• We can see the major part is in the center so that can be one cluster and the corners can be four other clusters or grouped for two other clusters.



Now we can start clustering the data

from sklearn.cluster import KMeans
errors = []
for i in range(1, 11):
    kmeans = KMeans(n_clusters=i)
    kmeans.fit(df1)
    errors.append(kmeans.inertia_)   
  • errors list will contains the sum of squared distances of samples to their closest cluster center

# plot the results for elbow method
plt.figure(figsize=(13,6))
plt.plot(range(1,11), errors)
plt.plot(range(1,11), errors, linewidth=3, color='red', marker='8')
plt.xlabel('No. of clusters')
plt.ylabel('WCSS')
plt.xticks(np.arange(1,11,1))
plt.show()
  • We use elbow methods to find the number of clusters.

  • The shape in a graph represents an elbow.

  • We take the best cluster number from the joint of the elbow.

  • The best cluster appears to be 5.



km = KMeans(n_clusters=5)
km.fit(df1)
y = km.predict(df1)
df1['Label'] = y
df1.head()
  • Added cluster label for each sample



sns.scatterplot(x='Annual Income (k$)', y='Spending Score (1-100)', data=df1, hue='Label', s=50, palette=['red', 'green', 'brown', 'blue', 'orange'])
  • Scatter plot graph of the clustered data

  • Depending on the analysis of the data you can send specific offers to a group of customers in a cluster



Now let us use a three dimension data

# cluster on 3 features
df2 = df[['Annual Income (k$)', 'Spending Score (1-100)', 'Age']]
df2.head()


errors = []
for i in range(1, 11):
    kmeans = KMeans(n_clusters=i)
    kmeans.fit(df2)
    errors.append(kmeans.inertia_)

# plot the results for elbow method
plt.figure(figsize=(13,6))
plt.plot(range(1,11), errors)
plt.plot(range(1,11), errors, linewidth=3, color='red', marker='8')
plt.xlabel('No. of clusters')
plt.ylabel('WCSS')
plt.xticks(np.arange(1,11,1))
plt.show()
  • The most optimal cluster is still 5.



km = KMeans(n_clusters=5)
km.fit(df2)y = km.predict(df2)
df2['Label'] = y
df2.head()
  • Added cluster label for each sample in new data



# 3d scatter plot
fig = plt.figure(figsize=(20,15))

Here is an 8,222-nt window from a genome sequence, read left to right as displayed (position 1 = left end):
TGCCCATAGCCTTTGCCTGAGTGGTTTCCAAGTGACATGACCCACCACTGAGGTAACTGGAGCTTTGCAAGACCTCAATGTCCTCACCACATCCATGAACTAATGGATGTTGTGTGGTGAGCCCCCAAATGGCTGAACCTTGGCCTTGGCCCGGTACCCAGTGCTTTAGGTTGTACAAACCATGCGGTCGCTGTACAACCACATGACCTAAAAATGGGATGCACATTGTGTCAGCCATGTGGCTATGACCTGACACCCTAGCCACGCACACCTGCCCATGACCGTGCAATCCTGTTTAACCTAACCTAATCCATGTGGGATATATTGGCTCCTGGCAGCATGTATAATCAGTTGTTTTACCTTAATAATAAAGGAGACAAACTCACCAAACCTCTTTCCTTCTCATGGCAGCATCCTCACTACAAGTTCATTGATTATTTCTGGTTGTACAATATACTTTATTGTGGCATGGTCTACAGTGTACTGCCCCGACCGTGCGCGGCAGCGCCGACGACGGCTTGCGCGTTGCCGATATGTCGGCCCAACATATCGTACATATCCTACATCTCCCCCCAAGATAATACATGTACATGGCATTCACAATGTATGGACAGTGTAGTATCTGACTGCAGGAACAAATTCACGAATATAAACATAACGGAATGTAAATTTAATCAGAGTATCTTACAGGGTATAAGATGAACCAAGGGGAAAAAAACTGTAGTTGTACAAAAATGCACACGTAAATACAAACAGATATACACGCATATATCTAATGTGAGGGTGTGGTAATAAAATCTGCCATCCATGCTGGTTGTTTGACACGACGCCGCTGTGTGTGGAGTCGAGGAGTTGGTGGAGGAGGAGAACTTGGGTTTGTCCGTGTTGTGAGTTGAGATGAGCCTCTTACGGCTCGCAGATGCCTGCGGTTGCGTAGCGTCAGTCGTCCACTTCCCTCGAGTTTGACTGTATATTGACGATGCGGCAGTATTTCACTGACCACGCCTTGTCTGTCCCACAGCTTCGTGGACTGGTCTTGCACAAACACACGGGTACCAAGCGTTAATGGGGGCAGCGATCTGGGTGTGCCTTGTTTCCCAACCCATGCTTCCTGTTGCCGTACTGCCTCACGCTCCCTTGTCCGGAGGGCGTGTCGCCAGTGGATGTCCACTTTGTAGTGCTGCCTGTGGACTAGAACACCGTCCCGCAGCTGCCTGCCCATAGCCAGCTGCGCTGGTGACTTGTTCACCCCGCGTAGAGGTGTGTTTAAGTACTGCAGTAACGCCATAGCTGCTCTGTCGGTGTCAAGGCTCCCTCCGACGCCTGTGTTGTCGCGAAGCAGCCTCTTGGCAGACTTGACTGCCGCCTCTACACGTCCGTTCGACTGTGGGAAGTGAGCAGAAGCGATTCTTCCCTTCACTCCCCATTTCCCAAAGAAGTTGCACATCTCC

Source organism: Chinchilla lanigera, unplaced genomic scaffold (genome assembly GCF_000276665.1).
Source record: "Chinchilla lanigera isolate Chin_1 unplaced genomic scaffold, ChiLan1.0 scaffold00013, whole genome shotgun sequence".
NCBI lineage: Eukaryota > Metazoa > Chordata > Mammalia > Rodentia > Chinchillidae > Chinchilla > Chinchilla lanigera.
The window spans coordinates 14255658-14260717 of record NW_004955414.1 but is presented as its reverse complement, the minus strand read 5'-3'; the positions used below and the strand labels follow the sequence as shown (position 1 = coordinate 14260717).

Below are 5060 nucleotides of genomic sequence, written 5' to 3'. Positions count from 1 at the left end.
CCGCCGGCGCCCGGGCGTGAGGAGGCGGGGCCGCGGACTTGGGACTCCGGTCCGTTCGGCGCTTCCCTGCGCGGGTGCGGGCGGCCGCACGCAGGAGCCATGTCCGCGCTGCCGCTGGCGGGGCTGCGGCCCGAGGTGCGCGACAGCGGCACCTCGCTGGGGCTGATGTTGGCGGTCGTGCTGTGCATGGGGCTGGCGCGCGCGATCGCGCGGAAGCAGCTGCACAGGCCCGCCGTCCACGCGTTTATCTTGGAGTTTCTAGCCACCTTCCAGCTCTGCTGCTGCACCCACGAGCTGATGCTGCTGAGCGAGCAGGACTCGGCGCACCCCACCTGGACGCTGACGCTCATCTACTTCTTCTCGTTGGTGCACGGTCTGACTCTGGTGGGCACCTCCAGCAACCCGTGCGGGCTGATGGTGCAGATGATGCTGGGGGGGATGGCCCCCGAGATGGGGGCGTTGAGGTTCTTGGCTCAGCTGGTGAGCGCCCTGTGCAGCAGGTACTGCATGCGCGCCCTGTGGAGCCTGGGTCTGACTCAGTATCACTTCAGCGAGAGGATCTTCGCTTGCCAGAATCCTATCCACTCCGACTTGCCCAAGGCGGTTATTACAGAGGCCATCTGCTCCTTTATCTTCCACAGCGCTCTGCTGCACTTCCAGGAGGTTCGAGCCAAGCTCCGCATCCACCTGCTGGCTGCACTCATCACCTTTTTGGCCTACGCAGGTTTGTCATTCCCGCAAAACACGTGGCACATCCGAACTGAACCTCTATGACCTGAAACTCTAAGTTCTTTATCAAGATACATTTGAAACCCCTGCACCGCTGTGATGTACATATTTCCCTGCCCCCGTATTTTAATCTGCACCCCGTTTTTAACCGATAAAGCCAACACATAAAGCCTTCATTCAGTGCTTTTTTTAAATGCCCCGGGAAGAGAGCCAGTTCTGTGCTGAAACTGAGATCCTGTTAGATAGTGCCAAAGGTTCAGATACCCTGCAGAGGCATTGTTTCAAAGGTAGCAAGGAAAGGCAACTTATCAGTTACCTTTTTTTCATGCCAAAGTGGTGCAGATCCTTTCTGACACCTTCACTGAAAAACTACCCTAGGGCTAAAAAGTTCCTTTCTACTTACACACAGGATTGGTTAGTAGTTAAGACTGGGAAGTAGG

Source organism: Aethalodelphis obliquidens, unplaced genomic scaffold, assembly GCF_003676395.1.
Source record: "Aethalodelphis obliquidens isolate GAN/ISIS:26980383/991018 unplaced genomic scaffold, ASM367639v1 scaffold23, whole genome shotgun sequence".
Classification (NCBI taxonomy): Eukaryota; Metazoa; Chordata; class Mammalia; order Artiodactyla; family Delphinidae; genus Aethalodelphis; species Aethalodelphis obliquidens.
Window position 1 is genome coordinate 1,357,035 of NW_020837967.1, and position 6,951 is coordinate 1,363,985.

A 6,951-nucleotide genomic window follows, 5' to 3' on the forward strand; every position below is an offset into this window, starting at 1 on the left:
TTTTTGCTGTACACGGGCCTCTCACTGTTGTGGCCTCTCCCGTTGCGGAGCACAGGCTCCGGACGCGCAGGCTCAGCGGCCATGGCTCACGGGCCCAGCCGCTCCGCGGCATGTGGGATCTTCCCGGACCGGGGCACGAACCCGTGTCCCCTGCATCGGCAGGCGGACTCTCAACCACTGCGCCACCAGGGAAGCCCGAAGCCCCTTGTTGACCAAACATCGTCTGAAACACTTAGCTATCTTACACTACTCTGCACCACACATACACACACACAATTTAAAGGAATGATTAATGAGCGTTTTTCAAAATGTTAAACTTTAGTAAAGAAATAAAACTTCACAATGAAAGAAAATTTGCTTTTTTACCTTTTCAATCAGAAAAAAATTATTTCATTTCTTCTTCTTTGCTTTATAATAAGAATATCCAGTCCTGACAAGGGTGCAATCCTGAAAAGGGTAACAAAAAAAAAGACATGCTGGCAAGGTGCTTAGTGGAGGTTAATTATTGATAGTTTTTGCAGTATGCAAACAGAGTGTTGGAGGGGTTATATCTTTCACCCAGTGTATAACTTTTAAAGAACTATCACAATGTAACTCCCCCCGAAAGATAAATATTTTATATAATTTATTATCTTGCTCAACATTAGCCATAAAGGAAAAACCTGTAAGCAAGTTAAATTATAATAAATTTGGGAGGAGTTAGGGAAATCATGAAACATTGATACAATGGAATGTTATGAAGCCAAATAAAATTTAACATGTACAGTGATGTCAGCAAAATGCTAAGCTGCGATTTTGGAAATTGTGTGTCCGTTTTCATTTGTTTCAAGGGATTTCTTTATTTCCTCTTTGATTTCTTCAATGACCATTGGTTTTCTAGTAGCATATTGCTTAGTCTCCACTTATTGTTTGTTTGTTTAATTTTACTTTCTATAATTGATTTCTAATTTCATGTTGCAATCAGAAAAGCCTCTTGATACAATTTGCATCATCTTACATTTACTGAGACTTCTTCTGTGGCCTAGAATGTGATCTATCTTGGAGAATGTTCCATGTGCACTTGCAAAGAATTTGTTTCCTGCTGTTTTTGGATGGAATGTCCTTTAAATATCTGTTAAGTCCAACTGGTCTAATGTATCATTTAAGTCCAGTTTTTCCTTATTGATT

ax = fig.add_subplot(111, projection='3d')

ax.scatter(df2['Age'][df2['Label']==0], df2['Annual Income (k$)'][df2['Label']==0], df2['Spending Score (1-100)'][df2['Label']==0], c='red', s=50)

ax.scatter(df2['Age'][df2['Label']==1], df2['Annual Income (k$)'][df2['Label']==1], df2['Spending Score (1-100)'][df2['Label']==1], c='green', s=50)

ax.scatter(df2['Age'][df2['Label']==2], df2['Annual Income (k$)'][df2['Label']==2], df2['Spending Score (1-100)'][df2['Label']==2], c='blue', s=50)

ax.scatter(df2['Age'][df2['Label']==3], df2['Annual Income (k$)'][df2['Label']==3], df2['Spending Score (1-100)'][df2['Label']==3], c='brown', s=50)

ax.scatter(df2['Age'][df2['Label']==4], df2['Annual Income (k$)'][df2['Label']==4], df2['Spending Score (1-100)'][df2['Label']==4], c='orange', s=50)

ax.view_init(30, 190)
ax.set_xlabel('Age')
ax.set_ylabel('Annual Income')
ax.set_zlabel('Spending Score')
plt.show()
  • 3D scatter plot graph of the data

  • ax.scatter() - plots the data points by filtering and specify the color for each cluster

  • You may change the view_init() parameters for a different angle view of the scatterplot

  • You may use different plot method for a different view.



Final Thoughts


  • You can use different hyperparameters to obtain different results.

  • You need to find the best number of clusters based on the data available.


In this article, we have analyzed the Mall Customer Segmentation Analysis as a clustering problem using machine learning. Likewise, we discussed unsupervised learning with clustering using elbow method.


Get the project notebook from here